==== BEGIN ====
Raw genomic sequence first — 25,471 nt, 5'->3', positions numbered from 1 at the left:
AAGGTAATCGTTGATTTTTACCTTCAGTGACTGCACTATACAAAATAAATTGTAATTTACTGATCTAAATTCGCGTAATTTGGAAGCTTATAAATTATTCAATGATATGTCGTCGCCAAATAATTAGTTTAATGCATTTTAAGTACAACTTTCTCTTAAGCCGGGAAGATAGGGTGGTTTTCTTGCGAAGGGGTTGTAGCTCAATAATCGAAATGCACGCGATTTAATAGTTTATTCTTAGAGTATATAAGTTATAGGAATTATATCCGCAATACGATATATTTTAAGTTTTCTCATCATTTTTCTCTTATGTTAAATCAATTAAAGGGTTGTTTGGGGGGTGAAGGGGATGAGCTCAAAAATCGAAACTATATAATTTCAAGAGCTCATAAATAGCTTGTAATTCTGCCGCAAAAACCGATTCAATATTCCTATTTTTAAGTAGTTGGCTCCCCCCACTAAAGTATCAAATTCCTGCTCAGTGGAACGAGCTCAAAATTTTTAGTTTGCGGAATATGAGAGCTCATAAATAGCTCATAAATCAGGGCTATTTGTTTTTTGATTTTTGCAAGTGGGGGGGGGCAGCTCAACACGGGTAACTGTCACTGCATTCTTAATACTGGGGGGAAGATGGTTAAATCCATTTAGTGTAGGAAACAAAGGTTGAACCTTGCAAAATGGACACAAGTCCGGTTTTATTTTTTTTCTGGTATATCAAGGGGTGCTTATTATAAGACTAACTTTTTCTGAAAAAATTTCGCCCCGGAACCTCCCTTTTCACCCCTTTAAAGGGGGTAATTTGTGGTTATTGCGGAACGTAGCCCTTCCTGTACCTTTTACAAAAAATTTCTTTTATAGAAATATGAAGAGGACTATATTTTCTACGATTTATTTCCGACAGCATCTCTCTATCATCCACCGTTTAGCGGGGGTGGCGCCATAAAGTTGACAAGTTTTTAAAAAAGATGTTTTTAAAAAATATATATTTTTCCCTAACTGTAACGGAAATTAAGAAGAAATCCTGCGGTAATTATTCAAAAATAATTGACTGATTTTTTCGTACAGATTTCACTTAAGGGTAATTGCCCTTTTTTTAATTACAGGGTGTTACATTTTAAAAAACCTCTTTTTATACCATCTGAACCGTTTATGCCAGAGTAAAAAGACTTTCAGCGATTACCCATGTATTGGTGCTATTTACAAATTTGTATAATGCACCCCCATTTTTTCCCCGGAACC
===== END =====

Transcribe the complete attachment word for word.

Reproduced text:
Raw genomic sequence first — 25,471 nt, 5'->3', positions numbered from 1 at the left:
AAGGTAATCGTTGATTTTTACCTTCAGTGACTGCACTATACAAAATAAATTGTAATTTACTGATCTAAATTCGCGTAATTTGGAAGCTTATAAATTATTCAATGATATGTCGTCGCCAAATAATTAGTTTAATGCATTTTAAGTACAACTTTCTCTTAAGCCGGGAAGATAGGGTGGTTTTCTTGCGAAGGGGTTGTAGCTCAATAATCGAAATGCACGCGATTTAATAGTTTATTCTTAGAGTATATAAGTTATAGGAATTATATCCGCAATACGATATATTTTAAGTTTTCTCATCATTTTTCTCTTATGTTAAATCAATTAAAGGGTTGTTTGGGGGGTGAAGGGGATGAGCTCAAAAATCGAAACTATATAATTTCAAGAGCTCATAAATAGCTTGTAATTCTGCCGCAAAAACCGATTCAATATTCCTATTTTTAAGTAGTTGGCTCCCCCCACTAAAGTATCAAATTCCTGCTCAGTGGAACGAGCTCAAAATTTTTAGTTTGCGGAATATGAGAGCTCATAAATAGCTCATAAATCAGGGCTATTTGTTTTTTGATTTTTGCAAGTGGGGGGGGGCAGCTCAACACGGGTAACTGTCACTGCATTCTTAATACTGGGGGGAAGATGGTTAAATCCATTTAGTGTAGGAAACAAAGGTTGAACCTTGCAAAATGGACACAAGTCCGGTTTTATTTTTTTTCTGGTATATCAAGGGGTGCTTATTATAAGACTAACTTTTTCTGAAAAAATTTCGCCCCGGAACCTCCCTTTTCACCCCTTTAAAGGGGGTAATTTGTGGTTATTGCGGAACGTAGCCCTTCCTGTACCTTTTACAAAAAATTTCTTTTATAGAAATATGAAGAGGACTATATTTTCTACGATTTATTTCCGACAGCATCTCTCTATCATCCACCGTTTAGCGGGGGTGGCGCCATAAAGTTGACAAGTTTTTAAAAAAGATGTTTTTAAAAAATATATATTTTTCCCTAACTGTAACGGAAATTAAGAAGAAATCCTGCGGTAATTATTCAAAAATAATTGACTGATTTTTTCGTACAGATTTCACTTAAGGGTAATTGCCCTTTTTTTAATTACAGGGTGTTACATTTTAAAAAACCTCTTTTTATACCATCTGAACCGTTTATGCCAGAGTAAAAAGACTTTCAGCGATTACCCATGTATTGGTGCTATTTACAAATTTGTATAATGCACCCCCATTTTTTCCCCGGAACC